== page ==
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3 Responses to Thinking on your bare feet

  1. Therapeutic Massage can be a great add in for pre surgery, post surgery, and general maintenance!

  2. There’s nothing I like more than a nice, freshly painted white line on the side of the road. In the same family as a tarsnake 😉

    FWIW, calf and Achilles soreness after barefoot running is rarely a sign that you need to get stronger. It’s almost always a sign that you’re using your calves and Achilles much more than is necessary. Typically this comes from pushing off too much (rather than lifting your foot off the ground from the hip), and/or overstriding which results in too much repetitive eccentric loading of the calf/Achilles.

    Also, I don’t agree that barefoot is for the biomechanically or genetically gifted. The idea behind barefoot training (especially on a hard surface rather than grass) is that by continuing to experiment and find ways to relax more, use less energy, and make it more fun, you’ll make changes to your gait which will result in enjoyable barefoot running. I’ve seen hundreds of people (and heard from thousands more) who are CLEARLY not genetically gifted (can you say, “400+ pounds”?), who’ve never run a day in their lives, discover that they can run barefoot without problems.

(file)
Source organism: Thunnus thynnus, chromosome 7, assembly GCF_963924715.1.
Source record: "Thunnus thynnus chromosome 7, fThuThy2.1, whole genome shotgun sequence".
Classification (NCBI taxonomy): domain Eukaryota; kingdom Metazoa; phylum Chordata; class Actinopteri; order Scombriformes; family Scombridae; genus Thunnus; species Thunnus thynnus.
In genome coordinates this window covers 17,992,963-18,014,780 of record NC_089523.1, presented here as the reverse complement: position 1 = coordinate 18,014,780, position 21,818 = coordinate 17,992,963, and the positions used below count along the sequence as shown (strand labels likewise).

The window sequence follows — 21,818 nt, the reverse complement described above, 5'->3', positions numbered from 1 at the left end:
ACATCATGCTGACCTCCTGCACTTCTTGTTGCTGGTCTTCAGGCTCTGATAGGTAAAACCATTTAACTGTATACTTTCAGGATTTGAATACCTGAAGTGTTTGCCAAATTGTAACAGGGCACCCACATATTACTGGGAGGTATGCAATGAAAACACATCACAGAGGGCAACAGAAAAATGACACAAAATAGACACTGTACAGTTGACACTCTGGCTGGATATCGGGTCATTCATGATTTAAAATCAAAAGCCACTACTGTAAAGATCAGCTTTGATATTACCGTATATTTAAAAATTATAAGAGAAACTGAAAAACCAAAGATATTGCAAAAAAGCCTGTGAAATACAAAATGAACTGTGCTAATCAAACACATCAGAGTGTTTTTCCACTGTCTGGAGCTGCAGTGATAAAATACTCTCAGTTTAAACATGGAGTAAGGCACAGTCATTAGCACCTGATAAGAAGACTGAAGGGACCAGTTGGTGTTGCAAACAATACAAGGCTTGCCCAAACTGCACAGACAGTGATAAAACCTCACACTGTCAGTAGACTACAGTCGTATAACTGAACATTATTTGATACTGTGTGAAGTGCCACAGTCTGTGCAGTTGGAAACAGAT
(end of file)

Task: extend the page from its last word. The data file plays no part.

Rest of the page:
Is this anecdotal? Yes. Sadly most of the research on barefoot running is sponsored by shoe companies. And, as you correctly remembered, before the advent of padded, motion-controlled running shoes, we all ran in minimalist footwear.

  3. Christopher Cudworth says:

    Steven: I missed this comment earlier and it is much appreciated and insightful. I’m going to look into your suppositions and write more about it later. So thanks!